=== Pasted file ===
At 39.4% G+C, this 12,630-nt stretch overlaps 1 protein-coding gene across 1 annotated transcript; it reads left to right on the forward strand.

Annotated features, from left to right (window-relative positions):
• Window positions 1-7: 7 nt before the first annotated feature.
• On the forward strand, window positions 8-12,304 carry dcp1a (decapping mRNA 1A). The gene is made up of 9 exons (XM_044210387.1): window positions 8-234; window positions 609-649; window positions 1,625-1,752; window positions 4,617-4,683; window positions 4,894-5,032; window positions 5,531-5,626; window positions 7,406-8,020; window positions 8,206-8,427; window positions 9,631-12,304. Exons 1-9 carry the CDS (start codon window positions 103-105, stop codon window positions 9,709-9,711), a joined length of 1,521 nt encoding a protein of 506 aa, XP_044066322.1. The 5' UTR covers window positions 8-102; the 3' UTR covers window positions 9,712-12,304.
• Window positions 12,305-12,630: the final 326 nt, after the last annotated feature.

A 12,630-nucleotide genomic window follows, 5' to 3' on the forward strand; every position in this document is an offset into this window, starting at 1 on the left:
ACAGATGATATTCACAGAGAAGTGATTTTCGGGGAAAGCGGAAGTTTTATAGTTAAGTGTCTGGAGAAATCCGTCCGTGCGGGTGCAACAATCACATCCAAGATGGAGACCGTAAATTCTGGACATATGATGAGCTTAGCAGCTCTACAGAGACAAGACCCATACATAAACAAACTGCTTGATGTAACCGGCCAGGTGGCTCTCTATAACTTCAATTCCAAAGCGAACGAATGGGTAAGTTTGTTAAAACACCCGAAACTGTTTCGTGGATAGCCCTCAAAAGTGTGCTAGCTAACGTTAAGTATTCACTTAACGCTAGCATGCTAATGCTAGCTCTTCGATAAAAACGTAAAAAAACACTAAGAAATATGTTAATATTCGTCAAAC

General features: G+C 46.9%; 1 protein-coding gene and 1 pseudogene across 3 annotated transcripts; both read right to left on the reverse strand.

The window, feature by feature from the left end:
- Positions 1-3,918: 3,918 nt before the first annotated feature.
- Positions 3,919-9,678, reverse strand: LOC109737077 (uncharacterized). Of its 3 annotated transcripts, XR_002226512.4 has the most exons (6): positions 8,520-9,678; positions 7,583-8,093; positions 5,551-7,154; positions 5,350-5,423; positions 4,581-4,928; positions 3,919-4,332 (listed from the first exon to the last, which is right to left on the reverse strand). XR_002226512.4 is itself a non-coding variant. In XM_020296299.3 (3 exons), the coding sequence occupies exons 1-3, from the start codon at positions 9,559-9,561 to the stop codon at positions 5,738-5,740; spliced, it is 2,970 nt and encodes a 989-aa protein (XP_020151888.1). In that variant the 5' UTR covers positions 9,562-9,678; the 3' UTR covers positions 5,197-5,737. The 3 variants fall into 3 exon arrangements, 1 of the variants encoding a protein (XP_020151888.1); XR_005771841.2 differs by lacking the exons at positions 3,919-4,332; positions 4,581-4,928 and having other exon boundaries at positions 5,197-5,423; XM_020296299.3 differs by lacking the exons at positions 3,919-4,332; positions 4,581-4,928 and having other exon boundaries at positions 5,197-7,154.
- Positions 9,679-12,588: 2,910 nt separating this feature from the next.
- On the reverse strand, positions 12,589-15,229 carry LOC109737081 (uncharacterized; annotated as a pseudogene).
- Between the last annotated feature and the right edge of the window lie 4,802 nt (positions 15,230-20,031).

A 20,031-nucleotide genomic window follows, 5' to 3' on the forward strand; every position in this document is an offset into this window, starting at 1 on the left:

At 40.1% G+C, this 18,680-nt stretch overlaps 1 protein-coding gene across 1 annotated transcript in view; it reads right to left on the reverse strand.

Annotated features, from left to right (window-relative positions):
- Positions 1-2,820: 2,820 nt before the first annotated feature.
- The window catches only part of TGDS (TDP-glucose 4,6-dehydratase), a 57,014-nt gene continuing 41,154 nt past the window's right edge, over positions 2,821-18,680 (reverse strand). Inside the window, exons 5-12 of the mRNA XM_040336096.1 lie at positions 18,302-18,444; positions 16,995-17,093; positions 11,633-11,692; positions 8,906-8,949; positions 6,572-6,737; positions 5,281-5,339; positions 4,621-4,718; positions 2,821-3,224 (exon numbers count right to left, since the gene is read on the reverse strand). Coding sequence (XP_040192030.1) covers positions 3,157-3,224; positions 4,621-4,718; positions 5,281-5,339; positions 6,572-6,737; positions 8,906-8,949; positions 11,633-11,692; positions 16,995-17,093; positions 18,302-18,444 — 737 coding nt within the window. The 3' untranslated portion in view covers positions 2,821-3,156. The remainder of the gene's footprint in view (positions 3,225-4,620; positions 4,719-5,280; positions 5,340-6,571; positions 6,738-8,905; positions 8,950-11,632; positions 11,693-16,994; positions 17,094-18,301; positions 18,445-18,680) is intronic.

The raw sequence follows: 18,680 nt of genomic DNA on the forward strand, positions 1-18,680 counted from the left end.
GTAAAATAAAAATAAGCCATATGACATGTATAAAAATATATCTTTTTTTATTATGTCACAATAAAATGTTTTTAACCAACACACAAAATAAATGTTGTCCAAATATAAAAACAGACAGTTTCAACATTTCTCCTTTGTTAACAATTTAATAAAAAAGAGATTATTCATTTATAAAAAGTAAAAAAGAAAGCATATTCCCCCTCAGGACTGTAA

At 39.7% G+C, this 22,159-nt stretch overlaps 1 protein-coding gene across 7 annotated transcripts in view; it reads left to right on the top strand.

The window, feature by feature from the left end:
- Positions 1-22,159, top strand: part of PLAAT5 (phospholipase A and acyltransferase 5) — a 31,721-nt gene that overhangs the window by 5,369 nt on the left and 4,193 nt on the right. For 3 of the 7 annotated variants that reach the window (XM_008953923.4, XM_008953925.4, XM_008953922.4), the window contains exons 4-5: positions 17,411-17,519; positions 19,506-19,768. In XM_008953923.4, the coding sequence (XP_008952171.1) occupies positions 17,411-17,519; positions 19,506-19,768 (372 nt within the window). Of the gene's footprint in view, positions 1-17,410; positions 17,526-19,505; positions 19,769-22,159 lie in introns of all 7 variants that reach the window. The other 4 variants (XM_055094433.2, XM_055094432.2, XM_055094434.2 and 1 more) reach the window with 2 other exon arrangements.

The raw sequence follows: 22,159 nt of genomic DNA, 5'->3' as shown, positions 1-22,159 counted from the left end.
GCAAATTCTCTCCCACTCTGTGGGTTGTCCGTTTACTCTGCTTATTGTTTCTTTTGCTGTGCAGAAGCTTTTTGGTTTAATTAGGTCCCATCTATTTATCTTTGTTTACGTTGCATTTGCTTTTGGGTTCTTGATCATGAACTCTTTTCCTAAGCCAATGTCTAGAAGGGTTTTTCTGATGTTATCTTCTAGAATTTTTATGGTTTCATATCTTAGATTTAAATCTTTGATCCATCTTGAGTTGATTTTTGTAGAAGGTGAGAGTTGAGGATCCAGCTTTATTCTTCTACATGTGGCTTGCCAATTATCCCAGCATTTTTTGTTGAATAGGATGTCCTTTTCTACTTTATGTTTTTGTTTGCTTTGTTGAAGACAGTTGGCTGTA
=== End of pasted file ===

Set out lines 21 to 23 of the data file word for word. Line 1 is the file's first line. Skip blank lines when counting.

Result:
GTAAAATAAAAATAAGCCATATGACATGTATAAAAATATATCTTTTTTTATTATGTCACAATAAAATGTTTTTAACCAACACACAAAATAAATGTTGTCCAAATATAAAAACAGACAGTTTCAACATTTCTCCTTTGTTAACAATTTAATAAAAAAGAGATTATTCATTTATAAAAAGTAAAAAAGAAAGCATATTCCCCCTCAGGACTGTAA

At 39.7% G+C, this 22,159-nt stretch overlaps 1 protein-coding gene across 7 annotated transcripts in view; it reads left to right on the top strand.

The window, feature by feature from the left end: